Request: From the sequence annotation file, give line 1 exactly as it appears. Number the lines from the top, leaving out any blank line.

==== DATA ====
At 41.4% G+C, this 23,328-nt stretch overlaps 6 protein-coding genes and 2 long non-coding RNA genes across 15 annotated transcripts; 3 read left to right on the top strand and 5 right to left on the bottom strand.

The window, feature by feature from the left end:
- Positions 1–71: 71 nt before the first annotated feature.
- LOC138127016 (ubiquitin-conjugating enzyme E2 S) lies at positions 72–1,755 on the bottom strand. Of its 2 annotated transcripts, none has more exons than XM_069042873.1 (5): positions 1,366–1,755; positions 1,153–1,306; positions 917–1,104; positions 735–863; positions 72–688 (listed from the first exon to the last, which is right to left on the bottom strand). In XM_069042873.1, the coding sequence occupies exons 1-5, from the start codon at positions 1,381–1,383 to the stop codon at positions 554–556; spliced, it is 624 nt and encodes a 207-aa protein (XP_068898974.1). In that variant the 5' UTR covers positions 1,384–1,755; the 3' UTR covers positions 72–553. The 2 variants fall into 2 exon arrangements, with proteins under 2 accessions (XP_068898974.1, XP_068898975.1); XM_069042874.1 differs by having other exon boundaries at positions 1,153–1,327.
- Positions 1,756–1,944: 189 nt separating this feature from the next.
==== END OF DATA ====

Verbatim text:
At 41.4% G+C, this 23,328-nt stretch overlaps 6 protein-coding genes and 2 long non-coding RNA genes across 15 annotated transcripts; 3 read left to right on the top strand and 5 right to left on the bottom strand.